Joy in Trojanville

Cheers were heard throughout the land as the might Rachels, Lane, Gorr, Ticehurst, et. al., brought home an NCAA championship trophy in baseball.

THE FINAL SCORE -- and the opponent -- sounded like a football game: USC 21, Arizona State 14.
But the sport was the national pastime, and the game was a slugfest spring classic at the College World Series. USC won its 12th NCAA baseball championship by beating ASU June 6 in Omaha, Neb.
No other university has won more collegiate baseball titles, but it was a long dry spell between USC’s 11th championship and number 12. The last one came in 1978, when the Trojans defeated, coincidentally, the Sun Devils, 10-3. Freshman pitcher Rik Currier was 13 days old then.
Currier started this year’s duel between the Pac-10 rivals, but was pulled in the second inning after giving up five earned runs. He was replaced by junior Jason Lane, who picked up the win even though he only pitched two and two-thirds innings. Lane also was the designated hitter, going three-for-six with a grand slam in the ninth inning that finally put the Sun Devils away. Lane set a College World Series record with 15 hits overall.
Senior pitcher Jack Krawczyk came on after Lane’s grand slam to close out ASU. With that save, Krawczyk established NCAA records for career saves (49) and single-season saves (23).
Trojan bats launched a 23-hit assault in a game in which some 29 NCAA records were broken and 18 others were equaled. Senior second baseman Wes Rachels set a record for most runs batted in in a College World Series championship game with seven. Rachels, who was selected as the series’ most outstanding player, also homered, as did teammates Lane, junior right fielder Brad Ticehurst, and junior first baseman Robb Gorr, who hit two out of the park.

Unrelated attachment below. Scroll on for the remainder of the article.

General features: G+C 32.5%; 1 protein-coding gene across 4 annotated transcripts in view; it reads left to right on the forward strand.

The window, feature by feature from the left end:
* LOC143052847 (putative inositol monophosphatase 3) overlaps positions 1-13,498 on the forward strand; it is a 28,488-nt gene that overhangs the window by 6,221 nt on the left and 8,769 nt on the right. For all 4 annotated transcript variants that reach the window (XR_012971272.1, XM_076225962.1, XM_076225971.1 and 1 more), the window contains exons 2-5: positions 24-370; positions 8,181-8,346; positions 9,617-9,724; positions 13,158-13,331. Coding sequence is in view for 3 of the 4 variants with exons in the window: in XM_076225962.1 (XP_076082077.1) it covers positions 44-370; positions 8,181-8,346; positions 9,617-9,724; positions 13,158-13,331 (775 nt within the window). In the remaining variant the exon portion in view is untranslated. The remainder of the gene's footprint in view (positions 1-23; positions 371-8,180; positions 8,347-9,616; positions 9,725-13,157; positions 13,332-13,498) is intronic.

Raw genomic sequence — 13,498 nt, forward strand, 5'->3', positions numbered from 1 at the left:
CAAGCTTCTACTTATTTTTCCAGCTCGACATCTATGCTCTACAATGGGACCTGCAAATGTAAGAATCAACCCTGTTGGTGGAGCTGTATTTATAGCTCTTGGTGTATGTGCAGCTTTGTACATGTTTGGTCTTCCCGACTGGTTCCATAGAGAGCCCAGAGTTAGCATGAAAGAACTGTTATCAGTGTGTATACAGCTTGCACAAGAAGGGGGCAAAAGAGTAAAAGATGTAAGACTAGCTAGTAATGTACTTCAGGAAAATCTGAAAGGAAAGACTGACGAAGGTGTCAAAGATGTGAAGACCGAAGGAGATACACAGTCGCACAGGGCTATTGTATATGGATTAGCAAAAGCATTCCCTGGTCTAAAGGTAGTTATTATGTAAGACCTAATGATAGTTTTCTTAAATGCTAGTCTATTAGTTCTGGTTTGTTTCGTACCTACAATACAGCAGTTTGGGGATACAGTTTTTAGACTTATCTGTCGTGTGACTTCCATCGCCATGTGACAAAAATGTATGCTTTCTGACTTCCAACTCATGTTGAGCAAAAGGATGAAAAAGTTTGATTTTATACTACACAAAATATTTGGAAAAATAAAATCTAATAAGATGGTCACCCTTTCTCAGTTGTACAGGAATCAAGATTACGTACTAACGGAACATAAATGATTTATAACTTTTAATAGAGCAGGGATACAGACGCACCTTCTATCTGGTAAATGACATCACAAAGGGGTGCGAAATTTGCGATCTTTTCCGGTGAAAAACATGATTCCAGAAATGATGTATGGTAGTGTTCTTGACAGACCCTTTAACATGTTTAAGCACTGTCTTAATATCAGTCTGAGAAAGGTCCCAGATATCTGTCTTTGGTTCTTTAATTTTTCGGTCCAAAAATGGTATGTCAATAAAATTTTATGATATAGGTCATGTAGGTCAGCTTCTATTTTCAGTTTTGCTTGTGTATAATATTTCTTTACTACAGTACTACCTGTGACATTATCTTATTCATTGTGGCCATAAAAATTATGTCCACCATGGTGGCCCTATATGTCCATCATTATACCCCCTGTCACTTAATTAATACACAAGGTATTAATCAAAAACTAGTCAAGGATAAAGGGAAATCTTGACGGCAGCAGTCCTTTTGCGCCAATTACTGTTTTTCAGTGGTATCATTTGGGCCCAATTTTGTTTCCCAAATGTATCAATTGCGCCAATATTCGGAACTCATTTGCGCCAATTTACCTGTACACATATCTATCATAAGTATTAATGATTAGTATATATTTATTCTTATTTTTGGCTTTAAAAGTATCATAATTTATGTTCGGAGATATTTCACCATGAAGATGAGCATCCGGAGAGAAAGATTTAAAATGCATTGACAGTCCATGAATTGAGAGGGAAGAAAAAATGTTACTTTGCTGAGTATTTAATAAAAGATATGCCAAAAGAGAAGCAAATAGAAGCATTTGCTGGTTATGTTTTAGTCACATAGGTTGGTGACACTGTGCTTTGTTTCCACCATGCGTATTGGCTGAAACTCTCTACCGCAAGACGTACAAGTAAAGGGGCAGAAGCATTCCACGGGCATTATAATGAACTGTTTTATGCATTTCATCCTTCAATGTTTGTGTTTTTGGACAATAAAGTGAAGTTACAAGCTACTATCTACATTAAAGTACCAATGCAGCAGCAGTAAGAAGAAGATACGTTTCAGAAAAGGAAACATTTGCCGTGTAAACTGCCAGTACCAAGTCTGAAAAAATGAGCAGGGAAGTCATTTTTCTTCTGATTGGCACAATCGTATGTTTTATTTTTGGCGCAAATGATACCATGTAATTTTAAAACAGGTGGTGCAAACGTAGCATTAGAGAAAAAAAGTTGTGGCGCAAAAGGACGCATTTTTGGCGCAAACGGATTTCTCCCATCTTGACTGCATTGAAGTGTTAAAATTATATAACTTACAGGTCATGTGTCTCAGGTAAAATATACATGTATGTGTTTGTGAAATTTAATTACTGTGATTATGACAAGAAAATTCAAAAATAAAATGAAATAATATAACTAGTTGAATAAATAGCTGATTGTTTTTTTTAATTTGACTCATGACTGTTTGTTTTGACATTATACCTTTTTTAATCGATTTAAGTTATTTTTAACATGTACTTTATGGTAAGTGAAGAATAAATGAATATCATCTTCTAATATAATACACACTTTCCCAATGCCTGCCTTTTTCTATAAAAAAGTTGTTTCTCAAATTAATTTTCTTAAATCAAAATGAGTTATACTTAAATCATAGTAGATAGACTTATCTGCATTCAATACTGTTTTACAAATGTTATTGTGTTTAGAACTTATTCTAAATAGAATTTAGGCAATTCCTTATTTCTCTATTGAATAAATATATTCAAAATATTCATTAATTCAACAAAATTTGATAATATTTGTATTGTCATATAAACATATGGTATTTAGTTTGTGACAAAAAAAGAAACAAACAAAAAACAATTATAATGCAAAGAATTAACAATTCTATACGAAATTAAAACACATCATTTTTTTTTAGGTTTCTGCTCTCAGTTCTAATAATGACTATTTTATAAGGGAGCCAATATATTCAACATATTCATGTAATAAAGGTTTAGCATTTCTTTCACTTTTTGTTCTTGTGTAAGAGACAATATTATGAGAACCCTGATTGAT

THE FINAL-OUT CELEBRATION by the Trojans made the front page of the Sunday edition of the Los Angeles Times. At a rally held a few days after the team returned home, the latest NCAA trophy was enshrined in Heritage Hall. The rally was delayed a half-hour because President Steven B. Sample’s plane was late in arriving in Los Angeles.
“I can’t tell you guys how glad I am to be here,” Sample said.
The players and coaches felt likewise. The Trojans thrust themselves into the final game with a 7-3 win over Louisiana State that completed an unlikely four-game win streak after a first-game, 12-10 loss to the Tigers, the two-time defending champions.
USC made a similar recovery in 1995, only to lose to Cal State Fullerton in the championship game.
“I thought, ‘Oh no, not again,’ ” coach Mike Gillespie said. “This is not the script we wanted to follow, and I certainly wouldn’t recommend it. But now that we’ve gotten through it, we can look back at great memories and a lot of excitement.”

THE USC-ASU title game continued a baseball rivalry that has become one of the fiercest in the Pac-10. “Like USC is with Notre Dame ... UCLA in football, that’s what it’s like with ASU and USC in baseball,” Rachels told the Times.
Arizona State came into the game as the only undefeated team in the tournament, and with two days of rest. USC was playing for the third day in a row and the sixth time in eight days.

THE NATIONAL TITILE caps the collegiate careers of several Trojan players, but their professional days may soon begin. During the series, 11 members of the team – more than from any other school – were selected in the Major League Baseball draft.
Senior pitcher Seth Etherton, chosen as 1998 National Player of the Year by The Sporting News, was drafted in the first round at number 18 by the Anaheim Angels.
The other players selected in the draft were Rachels (Philadelphia Phillies), Gorr (Los Angeles Dodgers), Ticehurst (Texas Rangers), Krawczyk (Milwaukee Brewers), Jason Saenz (New York Mets), Mike Penney (Milwaukee Brewers), Morgan Ensberg (Houston Astros), Craig Jones (Kansas City Royals), Jeremy Freitas (Kansas City Royals) and Jeff DePippo (Cleveland Indians). Gorr, Ticehurst, Penney and Jones are juniors and have the option of turning pro or returning for their senior year.

-- Neil Miller


Celebrating USC's 12th NCAA baseball crown.

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Photo by John Gaps III - AP/Wide World Photos

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